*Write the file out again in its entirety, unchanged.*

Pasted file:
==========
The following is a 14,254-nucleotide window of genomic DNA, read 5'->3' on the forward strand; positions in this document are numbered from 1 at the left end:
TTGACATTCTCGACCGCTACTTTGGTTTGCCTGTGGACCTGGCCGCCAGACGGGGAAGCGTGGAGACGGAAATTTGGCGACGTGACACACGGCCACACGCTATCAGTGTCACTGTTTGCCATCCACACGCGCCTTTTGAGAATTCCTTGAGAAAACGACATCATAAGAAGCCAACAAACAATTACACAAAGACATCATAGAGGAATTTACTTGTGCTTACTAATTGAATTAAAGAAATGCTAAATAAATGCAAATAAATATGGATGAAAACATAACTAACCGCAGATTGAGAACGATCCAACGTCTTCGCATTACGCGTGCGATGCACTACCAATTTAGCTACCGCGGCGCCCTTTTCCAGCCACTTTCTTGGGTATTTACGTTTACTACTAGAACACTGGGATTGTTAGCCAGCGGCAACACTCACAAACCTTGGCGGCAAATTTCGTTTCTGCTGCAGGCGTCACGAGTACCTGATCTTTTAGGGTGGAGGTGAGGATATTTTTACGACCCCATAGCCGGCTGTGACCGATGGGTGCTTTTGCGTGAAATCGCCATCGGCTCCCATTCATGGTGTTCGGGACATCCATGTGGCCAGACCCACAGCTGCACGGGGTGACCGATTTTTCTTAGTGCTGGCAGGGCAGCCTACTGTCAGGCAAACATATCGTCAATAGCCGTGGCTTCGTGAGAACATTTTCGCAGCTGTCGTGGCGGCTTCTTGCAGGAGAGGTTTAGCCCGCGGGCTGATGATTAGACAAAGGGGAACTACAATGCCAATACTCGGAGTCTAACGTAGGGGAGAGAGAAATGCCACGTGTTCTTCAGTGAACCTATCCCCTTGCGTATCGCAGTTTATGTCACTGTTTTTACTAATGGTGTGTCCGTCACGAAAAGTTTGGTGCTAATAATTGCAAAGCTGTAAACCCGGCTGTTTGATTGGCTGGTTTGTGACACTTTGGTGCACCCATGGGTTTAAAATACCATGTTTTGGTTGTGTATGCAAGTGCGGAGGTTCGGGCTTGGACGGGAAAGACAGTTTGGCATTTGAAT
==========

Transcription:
The following is a 14,254-nucleotide window of genomic DNA, read 5'->3' on the forward strand; positions in this document are numbered from 1 at the left end:
TTGACATTCTCGACCGCTACTTTGGTTTGCCTGTGGACCTGGCCGCCAGACGGGGAAGCGTGGAGACGGAAATTTGGCGACGTGACACACGGCCACACGCTATCAGTGTCACTGTTTGCCATCCACACGCGCCTTTTGAGAATTCCTTGAGAAAACGACATCATAAGAAGCCAACAAACAATTACACAAAGACATCATAGAGGAATTTACTTGTGCTTACTAATTGAATTAAAGAAATGCTAAATAAATGCAAATAAATATGGATGAAAACATAACTAACCGCAGATTGAGAACGATCCAACGTCTTCGCATTACGCGTGCGATGCACTACCAATTTAGCTACCGCGGCGCCCTTTTCCAGCCACTTTCTTGGGTATTTACGTTTACTACTAGAACACTGGGATTGTTAGCCAGCGGCAACACTCACAAACCTTGGCGGCAAATTTCGTTTCTGCTGCAGGCGTCACGAGTACCTGATCTTTTAGGGTGGAGGTGAGGATATTTTTACGACCCCATAGCCGGCTGTGACCGATGGGTGCTTTTGCGTGAAATCGCCATCGGCTCCCATTCATGGTGTTCGGGACATCCATGTGGCCAGACCCACAGCTGCACGGGGTGACCGATTTTTCTTAGTGCTGGCAGGGCAGCCTACTGTCAGGCAAACATATCGTCAATAGCCGTGGCTTCGTGAGAACATTTTCGCAGCTGTCGTGGCGGCTTCTTGCAGGAGAGGTTTAGCCCGCGGGCTGATGATTAGACAAAGGGGAACTACAATGCCAATACTCGGAGTCTAACGTAGGGGAGAGAGAAATGCCACGTGTTCTTCAGTGAACCTATCCCCTTGCGTATCGCAGTTTATGTCACTGTTTTTACTAATGGTGTGTCCGTCACGAAAAGTTTGGTGCTAATAATTGCAAAGCTGTAAACCCGGCTGTTTGATTGGCTGGTTTGTGACACTTTGGTGCACCCATGGGTTTAAAATACCATGTTTTGGTTGTGTATGCAAGTGCGGAGGTTCGGGCTTGGACGGGAAAGACAGTTTGGCATTTGAAT